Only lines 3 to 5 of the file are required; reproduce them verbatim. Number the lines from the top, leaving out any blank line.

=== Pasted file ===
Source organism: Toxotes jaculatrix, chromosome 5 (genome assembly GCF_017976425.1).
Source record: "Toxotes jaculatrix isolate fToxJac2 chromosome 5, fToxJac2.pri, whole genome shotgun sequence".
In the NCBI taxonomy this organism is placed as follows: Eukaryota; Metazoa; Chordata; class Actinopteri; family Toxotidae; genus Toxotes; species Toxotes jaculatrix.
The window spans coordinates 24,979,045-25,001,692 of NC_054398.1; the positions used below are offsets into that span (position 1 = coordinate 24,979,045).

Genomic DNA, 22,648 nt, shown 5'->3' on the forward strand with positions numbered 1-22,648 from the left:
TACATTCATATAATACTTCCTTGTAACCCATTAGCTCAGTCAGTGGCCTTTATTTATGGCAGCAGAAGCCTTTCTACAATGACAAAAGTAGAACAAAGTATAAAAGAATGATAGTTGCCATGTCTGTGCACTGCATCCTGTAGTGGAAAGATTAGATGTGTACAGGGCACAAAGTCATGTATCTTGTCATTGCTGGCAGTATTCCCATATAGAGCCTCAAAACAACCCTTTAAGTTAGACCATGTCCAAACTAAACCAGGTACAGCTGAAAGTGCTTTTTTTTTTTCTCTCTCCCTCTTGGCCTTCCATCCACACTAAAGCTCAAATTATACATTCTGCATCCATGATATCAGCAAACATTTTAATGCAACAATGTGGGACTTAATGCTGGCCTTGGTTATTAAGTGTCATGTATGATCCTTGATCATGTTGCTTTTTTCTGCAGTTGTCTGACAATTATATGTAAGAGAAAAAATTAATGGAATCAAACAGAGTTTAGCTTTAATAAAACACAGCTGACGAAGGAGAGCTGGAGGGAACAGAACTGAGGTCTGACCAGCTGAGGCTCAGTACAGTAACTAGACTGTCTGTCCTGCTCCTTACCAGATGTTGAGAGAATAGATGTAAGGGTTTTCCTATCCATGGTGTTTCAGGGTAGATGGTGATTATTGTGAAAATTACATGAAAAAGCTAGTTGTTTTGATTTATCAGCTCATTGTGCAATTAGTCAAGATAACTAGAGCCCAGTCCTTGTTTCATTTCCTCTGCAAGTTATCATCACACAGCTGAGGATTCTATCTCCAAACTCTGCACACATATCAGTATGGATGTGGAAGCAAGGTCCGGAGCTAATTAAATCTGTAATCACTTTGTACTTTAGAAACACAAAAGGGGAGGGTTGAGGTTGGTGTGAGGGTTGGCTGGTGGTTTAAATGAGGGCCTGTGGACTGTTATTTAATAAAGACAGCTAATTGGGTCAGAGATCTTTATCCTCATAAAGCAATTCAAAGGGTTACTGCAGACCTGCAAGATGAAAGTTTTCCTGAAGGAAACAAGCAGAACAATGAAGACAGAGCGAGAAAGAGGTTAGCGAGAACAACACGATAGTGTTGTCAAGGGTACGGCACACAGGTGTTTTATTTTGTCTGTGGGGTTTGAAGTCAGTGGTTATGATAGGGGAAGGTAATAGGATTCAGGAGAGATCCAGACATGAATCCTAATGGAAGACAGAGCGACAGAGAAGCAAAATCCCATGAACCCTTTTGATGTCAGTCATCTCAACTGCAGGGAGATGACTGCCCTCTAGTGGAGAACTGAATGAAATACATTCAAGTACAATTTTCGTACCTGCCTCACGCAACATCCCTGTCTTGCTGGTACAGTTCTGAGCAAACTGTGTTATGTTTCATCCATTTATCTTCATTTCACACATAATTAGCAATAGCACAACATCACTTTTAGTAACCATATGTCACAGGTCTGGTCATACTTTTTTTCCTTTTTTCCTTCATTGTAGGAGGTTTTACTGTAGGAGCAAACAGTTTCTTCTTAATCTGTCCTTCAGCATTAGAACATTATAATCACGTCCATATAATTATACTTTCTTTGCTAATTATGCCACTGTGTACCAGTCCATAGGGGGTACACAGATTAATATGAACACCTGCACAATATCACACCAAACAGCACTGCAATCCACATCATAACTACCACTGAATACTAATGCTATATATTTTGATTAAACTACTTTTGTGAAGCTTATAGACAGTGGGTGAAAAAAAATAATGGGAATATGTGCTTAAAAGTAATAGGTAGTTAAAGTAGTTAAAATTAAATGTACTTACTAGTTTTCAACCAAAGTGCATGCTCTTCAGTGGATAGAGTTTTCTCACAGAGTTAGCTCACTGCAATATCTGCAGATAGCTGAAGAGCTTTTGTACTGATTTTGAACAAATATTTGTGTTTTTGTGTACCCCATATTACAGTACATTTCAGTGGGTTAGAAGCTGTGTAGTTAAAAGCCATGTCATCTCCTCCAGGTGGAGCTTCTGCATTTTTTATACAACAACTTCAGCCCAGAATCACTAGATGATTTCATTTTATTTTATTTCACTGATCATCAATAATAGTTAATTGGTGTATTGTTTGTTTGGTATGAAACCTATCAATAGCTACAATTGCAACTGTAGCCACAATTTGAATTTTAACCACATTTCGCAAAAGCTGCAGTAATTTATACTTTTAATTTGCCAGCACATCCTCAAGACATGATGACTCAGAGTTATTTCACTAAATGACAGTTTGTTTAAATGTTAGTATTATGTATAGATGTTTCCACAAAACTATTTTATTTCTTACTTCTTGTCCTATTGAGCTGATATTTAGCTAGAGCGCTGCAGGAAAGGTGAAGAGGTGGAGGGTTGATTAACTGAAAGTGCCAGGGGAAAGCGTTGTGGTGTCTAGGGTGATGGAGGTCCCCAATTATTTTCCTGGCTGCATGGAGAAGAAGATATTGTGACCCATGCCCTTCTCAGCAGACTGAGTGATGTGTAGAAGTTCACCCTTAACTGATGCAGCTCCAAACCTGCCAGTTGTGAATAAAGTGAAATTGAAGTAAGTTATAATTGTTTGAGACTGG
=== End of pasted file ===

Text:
In the NCBI taxonomy this organism is placed as follows: Eukaryota; Metazoa; Chordata; class Actinopteri; family Toxotidae; genus Toxotes; species Toxotes jaculatrix.
The window spans coordinates 24,979,045-25,001,692 of NC_054398.1; the positions used below are offsets into that span (position 1 = coordinate 24,979,045).

Genomic DNA, 22,648 nt, shown 5'->3' on the forward strand with positions numbered 1-22,648 from the left: